The U.S. Commerce Department today reported a mere 0.5 percent seasonally adjusted annualized rate of economic growth in the first quarter, the worst showing in the last two years. True enough, the first quarters of both 2014 and 2015 were weak too.
But economic weakness of late has likely factored into the Federal Open Market Committee (FOMC) announcement yesterday. The Fed, at its regularly scheduled policy meeting, decided that it would hold interest rates at their current level. “Information received since the Federal Open Market Committee met in March indicates that labor market conditions have improved further even as growth in economic activity appears to have slowed,” the FOMC statement said. Read more about Surprising No One, the Fed Doesn’t Make a Move 04-28-16
So far, this earnings season has been good for the U.S. equities. Yesterday, stocks in the U.S. rose to the highest level this year (as measured by the Standard & Poor’s 500 Index).
After today, shares are down by less than 2 percent from the record-close number, too. Reduced expectations for the Fed hike this year also helped the improved market sentiment. In terms of earnings, we are still early in the season. Analysts expect the S&P 500 earnings to decline as much as 7.5 percent in the first quarter.
A rebound in the price of oil accounts for the recent strength in the energy sector; Signs that the Chinese economy isn’t in a bad shape have also helped.
Read more about Stocks Try to Sustain Momentum 04-21-16
We are in the beginning of a new earnings season, and going forward equities will likely see plenty of reasons to fluctuate. So far, stocks in the U.S. increased this week, on quarterly reports and also encouraged by the China’s 11.5 percent year-over-year increase in its dollar-denominated exports last month. The China data was better than expected.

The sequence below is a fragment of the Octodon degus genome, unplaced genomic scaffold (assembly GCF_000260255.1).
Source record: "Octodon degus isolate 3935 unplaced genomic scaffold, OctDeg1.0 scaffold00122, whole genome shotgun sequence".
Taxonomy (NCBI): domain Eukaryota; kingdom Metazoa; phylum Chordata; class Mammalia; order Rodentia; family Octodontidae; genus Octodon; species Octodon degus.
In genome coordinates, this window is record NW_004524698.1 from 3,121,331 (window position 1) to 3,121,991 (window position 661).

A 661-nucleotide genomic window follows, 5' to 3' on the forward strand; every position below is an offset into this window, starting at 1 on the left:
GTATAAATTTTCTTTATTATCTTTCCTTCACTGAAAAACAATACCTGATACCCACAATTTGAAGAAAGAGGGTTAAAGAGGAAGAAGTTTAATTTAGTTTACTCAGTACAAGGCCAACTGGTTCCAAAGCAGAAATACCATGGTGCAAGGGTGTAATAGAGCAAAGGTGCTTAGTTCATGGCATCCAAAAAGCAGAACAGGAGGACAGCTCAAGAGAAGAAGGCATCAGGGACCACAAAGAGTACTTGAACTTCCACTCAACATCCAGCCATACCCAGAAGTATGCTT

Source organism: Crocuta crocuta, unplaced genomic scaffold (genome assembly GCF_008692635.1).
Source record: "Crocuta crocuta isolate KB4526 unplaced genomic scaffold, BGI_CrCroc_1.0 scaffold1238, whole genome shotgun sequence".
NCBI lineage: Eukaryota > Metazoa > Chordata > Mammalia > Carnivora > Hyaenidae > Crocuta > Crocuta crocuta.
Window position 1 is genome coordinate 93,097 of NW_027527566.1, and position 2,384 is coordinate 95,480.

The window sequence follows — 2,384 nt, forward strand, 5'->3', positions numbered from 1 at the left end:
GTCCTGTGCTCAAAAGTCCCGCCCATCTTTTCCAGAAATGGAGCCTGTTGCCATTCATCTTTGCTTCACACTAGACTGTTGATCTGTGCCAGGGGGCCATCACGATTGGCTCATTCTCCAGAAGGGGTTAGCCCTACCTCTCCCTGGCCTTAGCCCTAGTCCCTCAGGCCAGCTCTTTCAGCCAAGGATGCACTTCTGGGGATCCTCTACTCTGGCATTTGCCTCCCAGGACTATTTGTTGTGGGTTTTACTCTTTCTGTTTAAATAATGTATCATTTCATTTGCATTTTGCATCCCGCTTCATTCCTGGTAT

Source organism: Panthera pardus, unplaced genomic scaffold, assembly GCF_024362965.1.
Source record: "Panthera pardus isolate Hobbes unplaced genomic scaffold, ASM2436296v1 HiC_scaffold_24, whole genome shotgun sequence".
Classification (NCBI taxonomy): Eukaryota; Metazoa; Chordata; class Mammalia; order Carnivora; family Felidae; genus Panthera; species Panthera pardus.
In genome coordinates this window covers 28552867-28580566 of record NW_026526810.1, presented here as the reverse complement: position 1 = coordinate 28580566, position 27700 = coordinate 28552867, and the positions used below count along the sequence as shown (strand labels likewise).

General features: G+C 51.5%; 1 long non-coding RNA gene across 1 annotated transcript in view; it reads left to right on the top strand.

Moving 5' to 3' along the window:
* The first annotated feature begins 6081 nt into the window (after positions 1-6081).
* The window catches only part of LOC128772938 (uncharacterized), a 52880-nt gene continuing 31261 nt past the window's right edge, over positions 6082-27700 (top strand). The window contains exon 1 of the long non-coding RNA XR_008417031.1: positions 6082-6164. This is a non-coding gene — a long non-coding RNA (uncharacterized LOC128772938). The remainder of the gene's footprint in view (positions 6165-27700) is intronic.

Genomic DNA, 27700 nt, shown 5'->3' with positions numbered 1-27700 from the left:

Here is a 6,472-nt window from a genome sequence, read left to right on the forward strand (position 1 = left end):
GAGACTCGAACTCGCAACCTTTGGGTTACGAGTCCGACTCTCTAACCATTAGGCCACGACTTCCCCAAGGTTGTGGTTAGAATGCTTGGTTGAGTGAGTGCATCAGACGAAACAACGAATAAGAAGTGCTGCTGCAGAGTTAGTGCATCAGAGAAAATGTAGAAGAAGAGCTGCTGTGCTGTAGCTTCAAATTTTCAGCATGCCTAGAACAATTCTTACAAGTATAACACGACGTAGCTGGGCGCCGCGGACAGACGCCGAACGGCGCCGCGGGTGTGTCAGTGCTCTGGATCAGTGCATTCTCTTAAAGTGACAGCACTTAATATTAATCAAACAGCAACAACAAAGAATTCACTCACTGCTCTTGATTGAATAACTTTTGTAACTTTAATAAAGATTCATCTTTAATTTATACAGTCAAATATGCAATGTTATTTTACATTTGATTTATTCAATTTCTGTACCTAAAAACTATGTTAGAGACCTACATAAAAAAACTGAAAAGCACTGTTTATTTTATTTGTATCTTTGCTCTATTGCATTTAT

In its quarterly update to the World Economic Outlook, however, the International Monetary Fund (IMF) cites slow global growth; the IMF cut respective forecasts for 2016 and 2017 to 3.2 percent and 3.5 percent, down from its the forecasts in January of 3.4 percent and 3.6 percent respectively.
Read more about Inflation Trends and the Fed 04-14-16
After a see-saw action of the past week, shares are about one percent lower from their closing price at the quarter-end. We attribute the action to the mix of optimism and pessimism; both were clearly present and almost palpable.
The market sold off when growth fears dominated and moved higher when signs of growth were more obvious. We saw signs of strength in the U.S. economy after the Institute for Supply Management (ISM) announced the reading of its non-manufacturing index for March. The reading of 54.5 indicates expansion, and it was also up from 53.4 in February and a few decimal points ahead of expectations. This also followed a period of five months that saw no increase at all. The ISM manufacturing report also indicated expansion.
That does not mean, however, that the U.S. Federal Reserve will raise rates again this month. Read more about Stocks on a Roller Coaster Ride 04-07-16
U.S. stocks and Treasuries both increased this week, and the dollar declined, after remarks from Federal Reserve Chair Janet Yellen, which blunted the hawkish comments from other Fed officials, albeit non-voting ones, last week.
“I consider it appropriate for the committee to proceed cautiously in adjusting policy,” Yellen said in her Tuesday remarks to the Economic Club of New York. “This caution is especially warranted because, with the federal funds rate so low, the FOMC’s ability to use conventional monetary policy to respond to economic disturbances is asymmetric.”
She made these comments a week after two Fed officials suggested in their speeches that the Fed could raise rates again as soon as April—because the economy can sustain the hike. Janet Yellen, however, is Chair, and her tack is cautious. Read more about Upwards and Onwards 03-31-16